How Important is the D&D Brand?




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  1. #1
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    How Important is the D&D Brand?

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    Paizo already is with the MMO they're "making"

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    What do you think? Should companies like Paizo try to compete for that brand identity space in the general public?
    No. They'd lose.

    IMO, Paizo should stick to what they're doing - produce quality products, look to increase their profits, and generally expand. It's worked for them really well so far, so they should carry on as before. Don't fight D&D for name recognition, because they can no more do that than you could fight Coca Cola, McDonalds, or Ford.

    But... if at some point they get an opportunity to buy D&D (highly unlikely, but not impossible), then they probably should. If only to make sure nobody else beats them to it.

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    Quote Originally Posted by delericho
    No. They'd lose.
    I don't think it's a binary choice. It's not "beat the D&D brand or have no brand at all". There's nothing to "lose" by promoting your brand. Of course, every company should compete for brand space, but that makes it sound like there's a limited resource of it. Every company should establish its own brand as best it can; that doesn't mean every company has to be the #1 recognised brand (though I'm sure they'd like to be).

    So yes, Paizo should continue its efforts to establish its brand. It has a loyal fanbase, it's selling very well at the moment, it has an upcoming MMO (D&D has a couple); it's 40 years behind D&D, so it's a long hill to climb, but it can climb that hill for the next 40 years.

    And it's not all brand. As they've shown, you can outsell the top brand without having the same degree of recognition. Although, admittedly, as I've said before - it would be pretty darn embarrassing for Paizo if they weren't outselling a company which isn't actually selling anything right now!*


    *Reprints and weird lego type things I don't understand aside.
    Last edited by Morrus; Saturday, 20th July, 2013 at 11:32 AM.

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    I would like Paizo to try their hand at a Celebrity game like the PAX ones from WotC. I don't know if that counts as competing on a brand level or not, I just think it would be way fun.

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    I believe that -before you can create a brand identity of your own or chip away at someone else's- you need to have a quality product. More importantly, the people you are trying to sell to need to believe you have a quality product. On that front, there are many companies which are doing great, and I believe a combination of a lack of D&D product a well as a perceived lack of quality (no matter if that perception is true or not) have given some of those smaller companies an ability to be seen. Now that they have been seen, the question is whether or not they can be unseen. Will people who were lured elsewhere come back to D&D once D&D has an active game again? Many people will probably play D&D and something else, but that is still something which takes away from D&D because the money spent on that something else is money that could have been spent on WoTC products.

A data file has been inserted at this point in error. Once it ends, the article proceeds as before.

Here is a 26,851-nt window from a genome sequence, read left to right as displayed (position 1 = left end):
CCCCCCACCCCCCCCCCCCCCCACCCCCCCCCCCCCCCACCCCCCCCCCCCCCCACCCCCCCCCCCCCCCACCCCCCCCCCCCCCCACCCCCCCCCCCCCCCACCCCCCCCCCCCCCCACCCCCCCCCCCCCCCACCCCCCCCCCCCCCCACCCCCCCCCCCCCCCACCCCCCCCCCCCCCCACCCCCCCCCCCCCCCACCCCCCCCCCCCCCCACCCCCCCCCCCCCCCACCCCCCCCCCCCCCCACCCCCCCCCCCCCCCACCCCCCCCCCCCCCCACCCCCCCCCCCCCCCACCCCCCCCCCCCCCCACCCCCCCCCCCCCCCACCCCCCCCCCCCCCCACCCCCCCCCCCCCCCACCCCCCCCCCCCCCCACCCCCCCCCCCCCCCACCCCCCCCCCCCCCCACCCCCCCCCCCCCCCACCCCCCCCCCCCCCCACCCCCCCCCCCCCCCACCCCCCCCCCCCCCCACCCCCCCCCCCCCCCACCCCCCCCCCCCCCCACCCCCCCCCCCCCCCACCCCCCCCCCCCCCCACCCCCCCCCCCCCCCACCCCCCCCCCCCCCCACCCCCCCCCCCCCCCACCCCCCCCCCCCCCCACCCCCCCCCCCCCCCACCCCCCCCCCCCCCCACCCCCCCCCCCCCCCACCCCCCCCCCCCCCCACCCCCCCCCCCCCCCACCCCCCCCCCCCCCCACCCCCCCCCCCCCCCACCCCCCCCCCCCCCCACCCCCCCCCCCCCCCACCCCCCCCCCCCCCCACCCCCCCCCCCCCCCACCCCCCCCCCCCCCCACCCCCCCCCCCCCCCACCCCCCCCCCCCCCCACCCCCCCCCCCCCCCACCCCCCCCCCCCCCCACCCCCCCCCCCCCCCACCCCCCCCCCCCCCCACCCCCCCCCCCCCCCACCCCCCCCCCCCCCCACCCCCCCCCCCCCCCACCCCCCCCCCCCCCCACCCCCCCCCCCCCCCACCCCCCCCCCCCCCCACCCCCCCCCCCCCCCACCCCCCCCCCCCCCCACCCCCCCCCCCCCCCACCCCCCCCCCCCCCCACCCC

I do believe D&D has a strong brand identity. I also believe it is one of the strongest brands in the rpg hobby. However, I'm not convinced it is still as strong now as it was ten years ago. I do remember times when I would say "D&D" when I really meant "tabletop rpg," but -now- I most often find myself and the other gamers I socialize with on a personal level being more specific with game names. With that in mind, my natural question is whether the D&D brand strength is the most important thing right now or if the financial strength of WoTC (and Hasbro) is the most important thing. In no way would I ever try to deny that D&D as a brand name is recognizable, but I will argue that -I believe- we're in a time where other rpgs could do just as well (if not better) if they had the same resources and support available.

    Something else I believe is that the next big step for a tabletop game might be to drop the term "roleplaying game." I do not believe the term carries enough meaning. I also think the term is somehow both simultaneously empty of meaning and loaded with baggage because of games like D&D and WoW. For those who don't know what it is, it doesn't say anything; for those who do know what it is, it says too much or not enough depending on who you are talking to. I think many games would benefit from a marketing standpoint if they used something like "collaborative storytelling system." Depending on the particular game, different descriptors may work better, but my overall point is that I believe some changes in terminology might benefit a game due to the evolution of the hobby and the wide range of things that "rpg" can entail while simultaneously conveying little or no meaning to people outside of the hobby.